Give Pause to Consider All Wildlife on World Lion Day

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By Maria Fotopoulos

Maria is a CAPS Senior Writing Fellow who focuses on the impacts of growth on biodiversity. Find her on Twitter | in | FB.

The writer’s views are her own.


 

August 10, 2015

Walter Palmer poses next to Cecil the LionSince the story broke of Walter Palmer, who lured Cecil the lion out of a protected park in Zimbabwe, shot him with an arrow and, after a grueling 40 hours for Cecil, finally killed this rare and magnificent animal, one wonders. As the Minnesota dentist hides out, has this so-called trophy hunter gained any insight into the state of the natural world and his contributions to its demise?

And not just him. Surely the widespread media coverage and public reaction of absolute disgust, indignation, outrage and shock at this killing registered with others of Palmer’s ilk, many of whom belong to a group called Safari Club International (and some of whom also are in the medical profession, known for the idea of Do No Harm).

Couple pose next to hunted lionSCI (whose website was down at the time of this writing) claims to be “dedicated to the protection of wildlife” yet its members kill rare animals, track their kills and compete for “awards,” and participate in canned hunts. Talk about a mixed message – “I have to kill it to save it.” Did these folks all go to the Bill Clinton School of Compartmentalization and Parsing?

In light of the wave of public scorn, if any of these killers have a true conversion to real conservation in the age of The Sixth Extinction, it would be most welcome, particularly given they seem to be flush with cash that could actually have a positive impact to help rare species thrive. I suspect, since darker emotions appear to rule these people, that may be wishful thinking.

This horrible killing for pleasure, ego and narcissism though has brought more awareness to the tragic state of lions – and other rare species – and signaled that trophy hunting should end. It’s a vestige of another time and mentality. Likely Parker never would have foreseen himself the catalyst to end trophy hunting, but that may be his legacy.

According to Ipsos polling, 71 percent were familiar with the killing of Cecil, with 10 percent signing an online petition on behalf of Cecil and 4 percent donating to a related charity. Fewer, however, were aware of the overall decline of these big cats. There remain only an estimated 20,000 to 30,000 lions in the wild today. Just 50 years ago, there were perhaps 200,000. Once lions roamed the entire African continent; today they no longer are found in 25 African countries.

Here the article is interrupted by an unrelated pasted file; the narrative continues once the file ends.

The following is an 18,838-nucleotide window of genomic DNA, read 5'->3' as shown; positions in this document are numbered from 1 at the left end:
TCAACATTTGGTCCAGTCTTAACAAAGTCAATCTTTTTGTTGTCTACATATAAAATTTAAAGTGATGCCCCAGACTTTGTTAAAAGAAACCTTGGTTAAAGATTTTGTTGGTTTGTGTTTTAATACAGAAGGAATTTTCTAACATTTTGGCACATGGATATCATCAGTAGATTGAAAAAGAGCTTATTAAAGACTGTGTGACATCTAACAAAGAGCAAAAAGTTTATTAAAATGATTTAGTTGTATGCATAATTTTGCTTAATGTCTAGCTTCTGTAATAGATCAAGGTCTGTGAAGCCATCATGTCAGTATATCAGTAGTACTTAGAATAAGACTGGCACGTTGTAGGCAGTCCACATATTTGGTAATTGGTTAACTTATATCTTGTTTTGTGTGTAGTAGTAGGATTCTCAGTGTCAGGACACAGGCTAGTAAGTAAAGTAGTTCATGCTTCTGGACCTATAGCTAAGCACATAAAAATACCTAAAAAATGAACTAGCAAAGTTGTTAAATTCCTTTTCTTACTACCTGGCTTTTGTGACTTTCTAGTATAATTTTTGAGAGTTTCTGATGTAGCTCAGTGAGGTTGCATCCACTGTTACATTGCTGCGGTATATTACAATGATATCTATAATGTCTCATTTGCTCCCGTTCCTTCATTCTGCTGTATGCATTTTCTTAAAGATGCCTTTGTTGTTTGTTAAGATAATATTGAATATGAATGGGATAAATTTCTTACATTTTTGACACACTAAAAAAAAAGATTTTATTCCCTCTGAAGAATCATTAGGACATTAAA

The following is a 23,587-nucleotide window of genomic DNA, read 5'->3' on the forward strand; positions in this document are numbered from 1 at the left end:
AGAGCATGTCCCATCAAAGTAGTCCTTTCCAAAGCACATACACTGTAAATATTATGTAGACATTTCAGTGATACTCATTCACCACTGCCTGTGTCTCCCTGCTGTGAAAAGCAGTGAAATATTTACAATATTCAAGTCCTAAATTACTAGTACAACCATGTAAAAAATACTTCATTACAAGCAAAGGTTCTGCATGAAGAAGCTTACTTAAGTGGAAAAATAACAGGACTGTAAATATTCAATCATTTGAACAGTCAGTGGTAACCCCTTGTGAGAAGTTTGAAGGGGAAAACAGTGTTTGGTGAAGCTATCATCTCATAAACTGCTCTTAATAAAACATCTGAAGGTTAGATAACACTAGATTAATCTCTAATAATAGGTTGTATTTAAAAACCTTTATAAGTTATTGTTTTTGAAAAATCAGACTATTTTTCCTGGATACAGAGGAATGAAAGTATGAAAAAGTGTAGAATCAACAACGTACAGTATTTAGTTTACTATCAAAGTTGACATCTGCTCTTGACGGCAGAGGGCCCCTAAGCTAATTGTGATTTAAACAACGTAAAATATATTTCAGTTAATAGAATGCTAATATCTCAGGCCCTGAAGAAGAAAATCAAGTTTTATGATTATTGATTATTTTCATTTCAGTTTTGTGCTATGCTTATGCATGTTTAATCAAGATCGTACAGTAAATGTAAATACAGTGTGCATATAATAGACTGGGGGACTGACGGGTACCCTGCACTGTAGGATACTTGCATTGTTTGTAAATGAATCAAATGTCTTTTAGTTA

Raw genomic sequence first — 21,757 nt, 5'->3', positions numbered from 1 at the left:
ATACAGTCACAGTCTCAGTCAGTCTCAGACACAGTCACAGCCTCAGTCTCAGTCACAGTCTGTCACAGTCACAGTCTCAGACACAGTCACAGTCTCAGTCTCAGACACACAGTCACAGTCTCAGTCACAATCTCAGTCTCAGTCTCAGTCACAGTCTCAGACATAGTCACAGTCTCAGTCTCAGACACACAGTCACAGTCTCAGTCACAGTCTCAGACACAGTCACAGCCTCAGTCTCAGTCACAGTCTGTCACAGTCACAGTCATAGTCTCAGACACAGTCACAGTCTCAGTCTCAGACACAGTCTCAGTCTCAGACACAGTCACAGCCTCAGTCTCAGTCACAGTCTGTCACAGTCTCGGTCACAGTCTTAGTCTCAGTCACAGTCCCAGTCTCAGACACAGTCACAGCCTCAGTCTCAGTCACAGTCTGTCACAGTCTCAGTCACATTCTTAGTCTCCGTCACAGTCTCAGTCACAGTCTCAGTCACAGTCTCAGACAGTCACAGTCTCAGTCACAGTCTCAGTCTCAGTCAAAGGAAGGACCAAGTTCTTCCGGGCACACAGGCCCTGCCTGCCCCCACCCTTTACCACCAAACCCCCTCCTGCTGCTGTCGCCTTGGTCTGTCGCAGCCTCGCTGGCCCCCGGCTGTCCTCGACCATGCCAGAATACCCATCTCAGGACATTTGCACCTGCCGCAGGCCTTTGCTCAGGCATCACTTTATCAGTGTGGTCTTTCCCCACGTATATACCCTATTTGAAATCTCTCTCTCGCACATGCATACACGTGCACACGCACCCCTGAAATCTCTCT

Dallas Trophy HuntersLions are hunted in seven countries in Africa. In a recent ten-year period, nearly 7,000 males were taken as “trophies.” The majority of trophy hunters come from America, giving new meaning to the term Ugly American. According to LionAid, sport hunting is a “major source of lion mortality.”

The decline in lion population has other reasons, including loss of habitat. The population of Africa in 1900 was estimated at 133 million people. Today it’s 1.2 billion, projected to double to 2.4 billion by 2050. With more demand by humans for space and resources, it’s hard to imagine how the lion – and other apex predators, large animals and other exotics – will survive without Herculean efforts and greater value given to their right to live. Overall, in just 40 years, we have lost 50 percent of Earth’s wildlife.

An iconic animal representing courage and strength, the lion in the wild is a treasure to be respected, valued for his intrinsic worth, cared for and protected for generations to come. Like all wildlife and biodiversity on the planet, the lion too has a role in maintaining healthy ecosystems and balance.

In the face of so many challenges facing the lion in Africa, on World Lion Day the very least we can do for the King of the Beasts is to call for an end to trophy hunting by Americans now and ask that they consider redirecting their funds to real conservation efforts and preservation of this impressive species, along with population stabilization efforts for Africa. It’s time for some penance.

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